Parents answer differently children's questions about Santa

BELIEVE IT OR NOT

December 21, 1990|By Donna Peremes

For Ward Smith, reports of the non-existence of a certain jolly, red-cheeked cultural icon are greatly exaggerated.

"I'm not entirely convinced that he's not true," says the 38-year-old Baltimorean. "I kind of believe 'Miracle on 34th Street' is the real story."

While that may be true for Mr. Smith, there will no doubt come a time when his 3 1/2 -year-old daughter, Claire, hears a different story from her peers. What will he do then?

"I'm going to lie and deny," says this collector of antique toys and Lionel trains.

Although it hasn't yet become an issue in Mr. Smith's life, he, like most parents, will eventually be confronted with his child's transition from the foggy, fantastical world of believing in Santa to clear-headed considerations of reality.

Yes, it's quite horrible for all involved, but rest assured: Whatever you choose to tell your children about Santa -- whether you hope to preserve the fantasy or play the straight shooter -- doesn't matter one fig. Not even one little figgy pudding. Because children are going to believe whatever they need to and want to at their age.

"Children are going to believe what suits their level of development," says Dr. Louise Bates Ames, a child specialist at the Gesell Institute of Human Development in New Haven, Conn.

Or, as Marguerite Kelly, a syndicated columnist and author of "The Mother's Almanac," puts it, "Children always believe in the tooth fairy until they've lost their last tooth."

She offers the following example.

"One of my kids was baby-sitting once, and right before the mother and father went out, they told her not to bother to tell the child stories about Santa Claus, because he had had all that explained to him already. Well, no sooner was the door closed than the little boy said to my daughter, 'You know, my parents pretend they don't believe, but I know better,' " she laughs.

As for parents who persist in making a big production of believing in Santa Claus after the child has given it up, well, the child is likely to find Mom and Dad quite humorous in their earnest insistence.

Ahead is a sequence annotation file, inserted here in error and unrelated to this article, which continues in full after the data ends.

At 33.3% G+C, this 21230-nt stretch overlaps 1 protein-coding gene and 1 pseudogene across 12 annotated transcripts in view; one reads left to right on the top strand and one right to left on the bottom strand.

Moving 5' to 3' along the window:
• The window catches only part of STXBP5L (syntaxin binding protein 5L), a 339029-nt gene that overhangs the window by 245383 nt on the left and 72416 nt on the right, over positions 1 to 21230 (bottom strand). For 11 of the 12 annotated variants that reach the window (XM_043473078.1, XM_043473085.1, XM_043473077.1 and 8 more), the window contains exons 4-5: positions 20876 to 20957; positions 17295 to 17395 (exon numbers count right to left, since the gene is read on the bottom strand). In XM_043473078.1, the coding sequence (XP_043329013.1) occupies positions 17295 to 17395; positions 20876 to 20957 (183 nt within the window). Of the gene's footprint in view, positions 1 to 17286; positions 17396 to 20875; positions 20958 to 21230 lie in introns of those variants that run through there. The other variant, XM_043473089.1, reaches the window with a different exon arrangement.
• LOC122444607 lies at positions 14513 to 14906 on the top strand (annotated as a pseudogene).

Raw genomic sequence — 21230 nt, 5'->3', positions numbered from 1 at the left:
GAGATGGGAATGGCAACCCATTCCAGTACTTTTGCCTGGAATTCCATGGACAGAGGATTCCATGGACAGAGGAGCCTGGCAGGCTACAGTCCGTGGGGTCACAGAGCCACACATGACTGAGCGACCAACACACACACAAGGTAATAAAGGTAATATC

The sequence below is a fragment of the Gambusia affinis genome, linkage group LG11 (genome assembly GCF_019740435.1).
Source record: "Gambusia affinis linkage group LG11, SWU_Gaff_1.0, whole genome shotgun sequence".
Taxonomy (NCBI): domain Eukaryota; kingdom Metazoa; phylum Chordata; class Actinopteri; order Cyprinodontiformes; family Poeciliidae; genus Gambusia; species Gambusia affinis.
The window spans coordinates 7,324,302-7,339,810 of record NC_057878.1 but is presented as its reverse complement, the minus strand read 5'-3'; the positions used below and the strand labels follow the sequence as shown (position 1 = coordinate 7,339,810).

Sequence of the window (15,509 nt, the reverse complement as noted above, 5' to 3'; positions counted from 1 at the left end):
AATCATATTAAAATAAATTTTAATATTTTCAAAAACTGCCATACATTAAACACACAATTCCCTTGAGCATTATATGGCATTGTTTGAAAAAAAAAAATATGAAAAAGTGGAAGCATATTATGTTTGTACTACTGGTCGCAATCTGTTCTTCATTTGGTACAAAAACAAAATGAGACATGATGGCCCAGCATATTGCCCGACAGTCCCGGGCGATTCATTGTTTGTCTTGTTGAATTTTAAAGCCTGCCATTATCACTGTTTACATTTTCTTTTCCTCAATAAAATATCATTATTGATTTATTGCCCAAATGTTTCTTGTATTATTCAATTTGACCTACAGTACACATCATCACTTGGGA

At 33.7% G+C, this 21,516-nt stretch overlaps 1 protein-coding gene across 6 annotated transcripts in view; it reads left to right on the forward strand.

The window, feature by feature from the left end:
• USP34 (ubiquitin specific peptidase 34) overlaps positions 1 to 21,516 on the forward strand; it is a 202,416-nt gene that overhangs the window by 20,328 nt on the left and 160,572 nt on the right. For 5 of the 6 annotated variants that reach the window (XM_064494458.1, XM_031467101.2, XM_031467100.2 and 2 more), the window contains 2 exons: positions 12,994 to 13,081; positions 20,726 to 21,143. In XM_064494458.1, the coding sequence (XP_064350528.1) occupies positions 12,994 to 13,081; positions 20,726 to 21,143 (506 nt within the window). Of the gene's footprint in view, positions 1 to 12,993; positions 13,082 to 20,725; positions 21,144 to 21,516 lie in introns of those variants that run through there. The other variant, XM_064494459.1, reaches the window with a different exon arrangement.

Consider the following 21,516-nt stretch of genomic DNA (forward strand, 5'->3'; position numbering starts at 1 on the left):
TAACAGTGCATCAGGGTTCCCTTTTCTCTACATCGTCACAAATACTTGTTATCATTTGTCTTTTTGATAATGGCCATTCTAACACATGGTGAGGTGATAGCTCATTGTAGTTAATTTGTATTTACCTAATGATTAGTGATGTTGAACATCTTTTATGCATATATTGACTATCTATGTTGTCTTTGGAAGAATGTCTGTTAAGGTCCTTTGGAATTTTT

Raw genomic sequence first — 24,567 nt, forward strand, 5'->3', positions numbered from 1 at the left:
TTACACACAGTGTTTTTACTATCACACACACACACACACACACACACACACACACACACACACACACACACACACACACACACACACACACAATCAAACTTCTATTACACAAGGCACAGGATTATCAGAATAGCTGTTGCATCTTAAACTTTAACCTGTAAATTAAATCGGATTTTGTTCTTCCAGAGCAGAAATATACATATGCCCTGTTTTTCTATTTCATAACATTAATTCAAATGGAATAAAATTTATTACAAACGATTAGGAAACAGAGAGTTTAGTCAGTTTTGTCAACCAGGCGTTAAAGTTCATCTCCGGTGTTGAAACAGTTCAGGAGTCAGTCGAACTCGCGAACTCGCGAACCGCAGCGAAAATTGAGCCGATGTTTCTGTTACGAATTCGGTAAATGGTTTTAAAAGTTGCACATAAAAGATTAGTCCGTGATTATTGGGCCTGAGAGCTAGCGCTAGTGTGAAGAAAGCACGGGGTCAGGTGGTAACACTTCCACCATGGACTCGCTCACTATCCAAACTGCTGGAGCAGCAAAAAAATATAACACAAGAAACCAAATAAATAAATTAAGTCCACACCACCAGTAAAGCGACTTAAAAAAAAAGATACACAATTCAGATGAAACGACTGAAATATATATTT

"It begins to present a bit of quaintness in the child's sense of the parent's reality," explains Dr. Jerome Singer of the Yale University Department of Psychology.

As a general guideline, the ages of 6 and 7 are when logistical questions begin to crop up. "A 6-year-old might say, 'Well, how could one person get all of those things?' " Dr. Ames says. "You don't have to tell them how; you can just say, 'Well, how d'you suppose?' "

Even at 7, she says, children might say, "I don't think there's really a Santa Claus," but secretly they think there might be, so they leave out cookies for Santa and carrots for the reindeer.

Most experts agree, though, that there is no "normal" cut-off age. Ms. Kelly had to have the news broken to her by a fifth-grade teacher years ago, and she's certain that she is none the worse for it. "I was one of the last believers," she says.

Until the time when the child accepts the facts, he or she may try out different versions of the myth, sliding along a spectrum from belief to non-belief.

Claire, for example, may be on the way to piercing the Santa story, even at her young age. "She's already wondering when she's going to see a girl Santa Claus," Mr. Smith laughs. He'll be sorry when the gig is finally up, he says, explaining, "I think it adds a lot for me personally."

A completely opposite approach is that of Baltimore resident Pete Dwyer, father of 10-year-old Liza, who is in the know, and 5-year-old Will, who's still unsure about Santa. Mr. Dwyer didn't want to be in a position where his word would not be trusted later on, so he made his own position on Santa clear from the beginning.

"I always told Liza right from the start that it was a fun thing to believe in, but that I didn't. I said she could choose to believe what she wanted to, but that I didn't believe."

His wife, on the other hand, says she believes, so "we had a sort of balance in the family," he says.

Liza handled this by vacillating between knowing and not-knowing for a while. "When Liza was 4, she would say, 'I know there's no Santa,' but a while later, would be believing again. Then, one year, it was, 'Hey, where did all these presents come from?' " he says.

With Will, though, the process might be a bit different, Mr. Dwyer feels, because of his son's temperament. "He is very passionate and emphatic and believes things that he believes stubbornly and with all his heart," he says.

Terry Weller, a mother of three from Baltimore, has an approach that lies somewhere between the fantastic world of Mr. Smith and Mr. Dwyer's down-to-earth approach.

"I have the feeling that it's important when children ask that parents are truthful, because the next major phenomenon is the issue of the facts of life," she says. And it's imperative that children trust the parent's information on that account, she feels.

But she can't bring herself to lay it on the line, either, so she skirts the issue with her 6-year-old daughter Caroline, just as she did with her two older children.

"My daughter has asked me," she says. "I can't say the words. My response is I believe in the spirit of Christmas, in the spirit of giving, in the magic of Christmas."

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